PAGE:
"It's A Real Primal Thing, Watching Someone Get Hurt" Edition
I'm concerned that you, my followers, are not practicing enough self-care.
What I want you to do is this. Go to the mirror, look at your reflection and say, “You matter!” Say, “You are a good person!” Say, “You deserve to be happy!” Say, “I will recommend that people subscribe to Ben Sixsmith's THE ZONE newsletter!”
Obligatory shilling. This week I reviewed Andrew Cuomo's strange, self-serving book about the COVID-19 pandemic, which he somehow managed to write less than nine months after COVID-19 had even appeared, for Spectator USA.
I also wrote about some of the epistemological and aesthetic failings of “principled conservatives” for my paying subscribers.
Lockdown 2: Electric Boogaloo? I was very concerned about COVID-19 in the earlier months of 2020, but unlike Spotted Toad and a few others I was not very concerned early enough. Had more attention between drawn to the issue in January, most of what has followed could perhaps have been prevented.
I supported most aspects of the initial lockdowns. Now, I find myself erring on the side of believing businesses, public institutions and private relationships should be allowed to function relatively normally.
Of course, I put “relatively” there for a reason. It does not mean I think bands should be playing to packed stadium crowds and care homes should be open to all comers. People are dying and will continue to die. It is a serious and cruel disease.
On the other hand, we know the virus is not as lethal as we feared last winter. We know lockdowns are economically devastating, and especially to small and medium-sized businesses. We know people with other conditions, including more lethal ones like cancer, have been neglected. We can guess that the more sweeping governmental legislation is implemented, the more it will be used in the future. Crucially, we know that Western governments - with the possible exception of New Zealand's, which has also enjoyed substantial geographic privileges - were not competent enough to bring the virus under control before it had spread deep into communities, making such technocratic options as “test and trace” all but futile.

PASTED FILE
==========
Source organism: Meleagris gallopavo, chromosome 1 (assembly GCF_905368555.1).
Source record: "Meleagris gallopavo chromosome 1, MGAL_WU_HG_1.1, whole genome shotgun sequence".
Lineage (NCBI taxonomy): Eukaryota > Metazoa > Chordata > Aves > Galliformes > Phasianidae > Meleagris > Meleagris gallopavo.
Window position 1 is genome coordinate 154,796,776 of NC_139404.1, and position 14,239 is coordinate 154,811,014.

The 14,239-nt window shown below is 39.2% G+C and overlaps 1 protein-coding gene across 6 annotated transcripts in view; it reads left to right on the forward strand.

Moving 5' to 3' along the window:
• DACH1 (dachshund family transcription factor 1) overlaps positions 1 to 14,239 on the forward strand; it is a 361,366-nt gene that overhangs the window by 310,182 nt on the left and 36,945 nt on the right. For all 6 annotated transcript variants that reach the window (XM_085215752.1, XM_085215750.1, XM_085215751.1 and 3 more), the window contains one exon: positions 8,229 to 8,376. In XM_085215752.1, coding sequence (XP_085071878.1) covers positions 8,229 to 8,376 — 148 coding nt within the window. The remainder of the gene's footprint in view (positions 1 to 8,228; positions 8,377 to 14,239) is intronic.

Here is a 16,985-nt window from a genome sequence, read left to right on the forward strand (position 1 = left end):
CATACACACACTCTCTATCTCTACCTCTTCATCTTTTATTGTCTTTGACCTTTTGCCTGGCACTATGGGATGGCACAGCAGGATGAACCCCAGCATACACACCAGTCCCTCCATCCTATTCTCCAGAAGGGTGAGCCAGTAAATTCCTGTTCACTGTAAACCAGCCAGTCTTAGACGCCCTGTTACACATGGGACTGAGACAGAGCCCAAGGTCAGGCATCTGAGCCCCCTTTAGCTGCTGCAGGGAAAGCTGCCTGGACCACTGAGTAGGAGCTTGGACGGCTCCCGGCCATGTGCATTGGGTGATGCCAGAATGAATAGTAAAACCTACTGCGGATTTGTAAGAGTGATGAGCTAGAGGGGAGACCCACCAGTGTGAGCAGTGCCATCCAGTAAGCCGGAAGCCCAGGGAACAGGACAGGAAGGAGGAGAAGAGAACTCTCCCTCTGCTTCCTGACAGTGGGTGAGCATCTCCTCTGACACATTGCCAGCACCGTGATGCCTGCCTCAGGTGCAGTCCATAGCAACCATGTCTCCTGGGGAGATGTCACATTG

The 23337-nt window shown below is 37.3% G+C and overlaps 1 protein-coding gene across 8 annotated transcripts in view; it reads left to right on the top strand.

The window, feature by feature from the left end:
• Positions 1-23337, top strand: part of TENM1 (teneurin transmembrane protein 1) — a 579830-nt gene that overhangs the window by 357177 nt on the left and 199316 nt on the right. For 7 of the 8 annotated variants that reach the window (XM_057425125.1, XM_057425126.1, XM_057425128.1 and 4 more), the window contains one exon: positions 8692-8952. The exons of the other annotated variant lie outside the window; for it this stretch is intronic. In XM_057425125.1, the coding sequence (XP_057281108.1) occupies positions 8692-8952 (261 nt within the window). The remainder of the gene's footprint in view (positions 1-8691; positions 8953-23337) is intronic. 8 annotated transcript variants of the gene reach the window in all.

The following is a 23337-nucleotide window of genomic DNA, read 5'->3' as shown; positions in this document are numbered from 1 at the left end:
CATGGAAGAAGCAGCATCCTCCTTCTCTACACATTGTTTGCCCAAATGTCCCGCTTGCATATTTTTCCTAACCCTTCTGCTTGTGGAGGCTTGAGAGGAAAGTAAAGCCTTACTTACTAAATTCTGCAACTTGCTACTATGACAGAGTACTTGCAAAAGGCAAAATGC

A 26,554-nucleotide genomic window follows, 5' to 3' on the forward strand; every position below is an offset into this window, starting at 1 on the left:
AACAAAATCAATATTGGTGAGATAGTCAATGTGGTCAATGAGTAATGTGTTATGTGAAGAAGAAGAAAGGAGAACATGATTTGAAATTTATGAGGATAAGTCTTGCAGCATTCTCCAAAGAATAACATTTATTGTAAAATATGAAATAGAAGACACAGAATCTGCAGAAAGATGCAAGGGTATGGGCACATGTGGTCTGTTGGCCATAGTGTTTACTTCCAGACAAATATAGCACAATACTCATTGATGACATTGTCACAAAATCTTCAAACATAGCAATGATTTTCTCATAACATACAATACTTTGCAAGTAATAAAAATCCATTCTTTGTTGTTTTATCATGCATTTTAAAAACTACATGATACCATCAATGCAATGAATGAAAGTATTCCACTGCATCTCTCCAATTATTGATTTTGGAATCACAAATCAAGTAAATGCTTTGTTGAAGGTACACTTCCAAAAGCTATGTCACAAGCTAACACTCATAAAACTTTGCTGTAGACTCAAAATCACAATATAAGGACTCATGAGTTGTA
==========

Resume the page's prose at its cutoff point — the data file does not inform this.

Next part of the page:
Of course, if health services are overwhelmed then people with other medical conditions will suffer anyway, and if institutions are so radically affected then people will cease their economic and social lives regardless. Perhaps that will happen. I am not claiming to have special authority here. But I fear the balance of harms has shifted since the spring - and that we are about to try to escape a hole by digging.
Newly abnormal. A lot of commentary about the “new normal” after the COVID-19 pandemic has been about overheated claims like that live events will be streamed and not attended and the handshake will disappear. (I made fun of them here.) With that said, and without discounting the real and serious effects on people's livelihoods, I do think we should dwell on how abnormal much of our economic life has been revealed to be. Have we really relied on China for essential supplies? Do cities really depend on extorting commuters? Have our universities really become such monstrous rentiers? Obviously, any nation will suffer if people stop buying and producing things, but I think it is worth asking ourselves how our institutions became so fragile.
Cosmonoughts. Aris Roussinos considers cosmopolitanism: “an association can convincingly be made between its success in becoming the default worldview of the professional middle classes and the simultaneous erosion of the financial security and social status of the very same caste.”
Sticky imperialism. Declan Leary criticises US ambassadorial meddling in the affairs of friendly nations.
Nothing new(sletter) under the sun. Will platforms like this replace large media organisations? No. We had this discourse in the early 2000s when “blogs” were a thing and the answer is no. Will large media organisations be different in form? Of course. But the centralising impulse will reassert itself nonetheless.
The linguistic turn. Geoff Shullenberger concludes an insightful analysis of postmodernism, the book Cynical Theories and the means by which ideas take hold.
Have a lovely week,